Investing in Sales Navigator licences? Put some budget into success tracking too.

I think the key takeaway for me is that if you are spending in the thousands to give your staff sales navigator licences then you should spend in the hundreds to make sure that investment is giving you value (management reporting) and personal feedback so that your staff  can optimise their behaviour to give them value (personal reporting).

11 vital tools for a modern B2B community manager

B2B community marketing is an effective technique for promoting your business and products among a defined community.

The idea is that prospects, customers, partners and suppliers have as much to learn from each other as they do from you. They will value being part of a B2B community that you host.

You don’t need lots of resources to  build a B2B community around your business. A community nowadays doesn’t have to be just physical (like running a large annual conference) – there are  several digital tools that are great for building modern B2B communities:

I’ve identified 11 key tools that every B2B community needs below.

When planning your next B2B community, it’s worth considering how you will offer all these features to your community:

  1. Vision and GoalsSlideshare.net

Every organised community has a common purpose, almost by definition. Often it is never stated formally but is ‘assumed’ in response to a particular name. If I created the ‘Google Glass Community’ you’d assume that this was a community to further our shared understanding and promotion of the Google Glass technology product.

Defining vision and goals is worth doing though, I think the best tool to do this on the web is as a slideshare presentation. This allows you to ‘present’ the vision and goals to your community, much as a CEO might present a company’s vision to its customers, shareholders and employees.

Usefully, Slideshare offers a comment facility, a download facility (so other leaders in your community can include vision slides in their own presentations) as well as the ability to upload a new version if the vision changes.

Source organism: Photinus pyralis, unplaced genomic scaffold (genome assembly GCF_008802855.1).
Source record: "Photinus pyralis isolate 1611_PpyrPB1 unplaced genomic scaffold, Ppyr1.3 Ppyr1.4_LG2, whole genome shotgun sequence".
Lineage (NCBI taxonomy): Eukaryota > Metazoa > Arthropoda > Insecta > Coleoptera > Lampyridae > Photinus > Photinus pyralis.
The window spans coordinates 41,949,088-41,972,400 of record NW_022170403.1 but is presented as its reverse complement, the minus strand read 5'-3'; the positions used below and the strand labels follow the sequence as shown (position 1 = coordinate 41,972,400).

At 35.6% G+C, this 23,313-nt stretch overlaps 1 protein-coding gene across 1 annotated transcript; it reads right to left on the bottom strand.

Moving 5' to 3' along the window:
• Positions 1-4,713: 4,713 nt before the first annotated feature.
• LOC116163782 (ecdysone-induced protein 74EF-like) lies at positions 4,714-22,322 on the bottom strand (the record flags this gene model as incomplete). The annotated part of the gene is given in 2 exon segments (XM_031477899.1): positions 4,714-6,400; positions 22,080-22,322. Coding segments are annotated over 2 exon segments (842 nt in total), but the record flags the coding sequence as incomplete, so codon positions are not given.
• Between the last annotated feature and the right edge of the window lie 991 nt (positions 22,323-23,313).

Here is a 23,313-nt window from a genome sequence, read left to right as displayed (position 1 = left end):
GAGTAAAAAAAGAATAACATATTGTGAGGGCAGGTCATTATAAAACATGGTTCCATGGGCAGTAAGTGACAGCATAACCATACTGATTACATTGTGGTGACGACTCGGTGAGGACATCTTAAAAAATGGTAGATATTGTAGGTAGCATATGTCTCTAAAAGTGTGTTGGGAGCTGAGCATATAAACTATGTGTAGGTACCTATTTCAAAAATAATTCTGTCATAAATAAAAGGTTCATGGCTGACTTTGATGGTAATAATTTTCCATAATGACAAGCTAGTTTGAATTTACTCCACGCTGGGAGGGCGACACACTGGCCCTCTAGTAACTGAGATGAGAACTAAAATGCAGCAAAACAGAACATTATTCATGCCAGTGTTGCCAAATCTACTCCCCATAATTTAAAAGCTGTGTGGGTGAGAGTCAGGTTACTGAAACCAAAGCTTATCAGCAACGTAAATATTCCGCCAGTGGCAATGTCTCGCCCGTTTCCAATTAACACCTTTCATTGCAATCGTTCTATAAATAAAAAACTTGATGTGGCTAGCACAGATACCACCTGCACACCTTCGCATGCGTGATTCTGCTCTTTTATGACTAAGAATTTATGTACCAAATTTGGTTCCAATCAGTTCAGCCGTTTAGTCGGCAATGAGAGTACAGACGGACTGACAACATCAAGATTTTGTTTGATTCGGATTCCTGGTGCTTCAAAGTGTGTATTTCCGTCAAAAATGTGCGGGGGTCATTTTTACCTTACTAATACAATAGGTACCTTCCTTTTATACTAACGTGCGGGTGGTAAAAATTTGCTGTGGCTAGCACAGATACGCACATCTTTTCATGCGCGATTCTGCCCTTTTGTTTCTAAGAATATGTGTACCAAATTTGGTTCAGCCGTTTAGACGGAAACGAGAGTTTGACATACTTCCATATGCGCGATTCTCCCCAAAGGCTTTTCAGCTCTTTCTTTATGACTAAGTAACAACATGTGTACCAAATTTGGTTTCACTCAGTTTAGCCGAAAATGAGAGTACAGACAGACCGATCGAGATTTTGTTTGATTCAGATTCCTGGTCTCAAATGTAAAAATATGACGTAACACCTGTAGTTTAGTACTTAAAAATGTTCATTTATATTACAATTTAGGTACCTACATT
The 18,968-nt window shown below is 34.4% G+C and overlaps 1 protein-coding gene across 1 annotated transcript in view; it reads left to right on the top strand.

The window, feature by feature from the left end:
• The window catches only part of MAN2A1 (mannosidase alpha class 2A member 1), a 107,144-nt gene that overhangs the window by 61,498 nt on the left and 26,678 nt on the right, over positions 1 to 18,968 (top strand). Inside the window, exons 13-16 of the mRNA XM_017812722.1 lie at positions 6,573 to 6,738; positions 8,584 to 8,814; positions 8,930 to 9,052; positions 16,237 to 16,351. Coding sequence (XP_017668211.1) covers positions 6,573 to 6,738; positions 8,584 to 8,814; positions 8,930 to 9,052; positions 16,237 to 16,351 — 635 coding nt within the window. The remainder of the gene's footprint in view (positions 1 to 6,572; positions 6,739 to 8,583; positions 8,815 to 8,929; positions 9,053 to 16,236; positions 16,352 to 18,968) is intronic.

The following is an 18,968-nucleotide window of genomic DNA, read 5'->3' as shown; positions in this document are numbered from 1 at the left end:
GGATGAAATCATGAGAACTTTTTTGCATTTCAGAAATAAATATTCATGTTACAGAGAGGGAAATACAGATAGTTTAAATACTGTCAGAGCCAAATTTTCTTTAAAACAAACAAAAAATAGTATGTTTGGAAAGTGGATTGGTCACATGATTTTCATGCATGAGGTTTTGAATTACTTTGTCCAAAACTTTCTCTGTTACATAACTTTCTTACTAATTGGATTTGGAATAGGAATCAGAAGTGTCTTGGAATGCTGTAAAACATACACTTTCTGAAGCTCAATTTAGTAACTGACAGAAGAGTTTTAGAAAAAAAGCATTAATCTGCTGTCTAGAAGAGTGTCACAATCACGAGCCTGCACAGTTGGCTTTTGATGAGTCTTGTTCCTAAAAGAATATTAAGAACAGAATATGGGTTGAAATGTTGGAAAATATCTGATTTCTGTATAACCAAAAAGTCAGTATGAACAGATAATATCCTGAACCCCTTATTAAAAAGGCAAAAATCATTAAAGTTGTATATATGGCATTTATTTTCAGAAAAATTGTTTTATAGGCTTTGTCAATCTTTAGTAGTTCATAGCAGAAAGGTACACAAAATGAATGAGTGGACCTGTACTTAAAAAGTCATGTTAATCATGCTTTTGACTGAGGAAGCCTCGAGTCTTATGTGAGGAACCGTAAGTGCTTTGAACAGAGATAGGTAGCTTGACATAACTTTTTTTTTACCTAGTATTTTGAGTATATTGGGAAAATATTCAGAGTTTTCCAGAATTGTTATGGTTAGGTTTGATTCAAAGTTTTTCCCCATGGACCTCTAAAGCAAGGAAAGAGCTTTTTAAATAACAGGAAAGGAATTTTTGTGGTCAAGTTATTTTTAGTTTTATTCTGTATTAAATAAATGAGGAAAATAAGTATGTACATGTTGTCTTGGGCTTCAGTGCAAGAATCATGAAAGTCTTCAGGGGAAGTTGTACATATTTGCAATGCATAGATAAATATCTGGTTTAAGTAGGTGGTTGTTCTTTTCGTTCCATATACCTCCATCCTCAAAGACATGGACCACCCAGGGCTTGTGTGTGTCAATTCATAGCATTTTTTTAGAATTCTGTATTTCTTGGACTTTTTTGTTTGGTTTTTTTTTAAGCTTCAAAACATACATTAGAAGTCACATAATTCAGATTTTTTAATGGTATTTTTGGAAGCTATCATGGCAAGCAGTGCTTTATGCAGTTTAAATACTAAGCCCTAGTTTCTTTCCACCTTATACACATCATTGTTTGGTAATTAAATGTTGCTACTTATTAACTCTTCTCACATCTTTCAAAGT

1. Conversations – yammer

Communities need a place for individuals to talk to one another. Several tools offer peer-to-peer conversation formats varying from the centralised (discussion forums such as Vbulletin, social networks such as Yahoo, LinkedIn Groups, Google and Facebook Groups, bespoke social networks such as Yammer and Ning.

The main purpose of a conversation space is to create peer to peer relationships.  By providing a place to personally reflect on the wider community conversations and to consolidate the community’s shared understanding of a particular topic.

  1. Knowledge Base  – Wiki

While conversations are unstructured,  it is the archivist’s role within a community to convert unstructured knowledge into structured articles for future community members to learn from.

There are a number of ways to do this ranging from a better archive of unstructured conversations (‘pinned’ discussion topics, a Quora Q&A forum) to a dedicated structured body of knowledge such as a Wiki, FAQ or Documentation.

I’d be interested in your suggestions on the best tool for Wiki’s as I’ve only ever used the centrally controlled knowledge base tools such as uservoice which don’t offer much ability for community members to edit articles.

  1. Photo scrapbookPinterest

People love visuals. Any community loves to keep scrap books and a photo albums. There’s lots of fun in searching an old photo archive to see old photos of years gone by. It’s also a way for newcomers to get a feel for the community quickly.

Tools to maintain the photo scrapbook are Flickr, Facebook photos and Pinterest – all focused on the visual aspect of a community.

  1. Events – Meetup

Communities thrive on events that bring everyone together physically, even if it’s just one or two people in a cafe. Meetup offers a great tool as it embeds the idea of meeting regularly,  a crucial component of a healthy community.

Not all communities need a physical gathering however so consider using webinar tools such as Brighttalk, Join Me and Google Hangouts offer ways to gather virtually at a specific time.

  1. Breaking NewsTwitter

Communities need a source of breaking news – where can they go to get the latest news for that community? Blogs and micro blogs like Twitter are ideal for this purpose. If you’d like to let any member of the community break news then focus your marketing on a hashtag instead of a specific Twitter account.

Flipboard offers a way to create a weekly digest
Flipboard offers a way to create a weekly digest

7. Weekly news digestFlipboard

Not everyone in the community is interested enough or able to tune in to breaking news as it happens. There is a need for a slower digest of what’s been going on, that’s where tools like Flipboard and Storify come in which allow members to curate the most important breaking news articles and blogs into a magazine style content into a digest format.

  1. Scorekeeping – Rise

Communities need a way of keeping score, to track their progress towards both personal  and shared goals.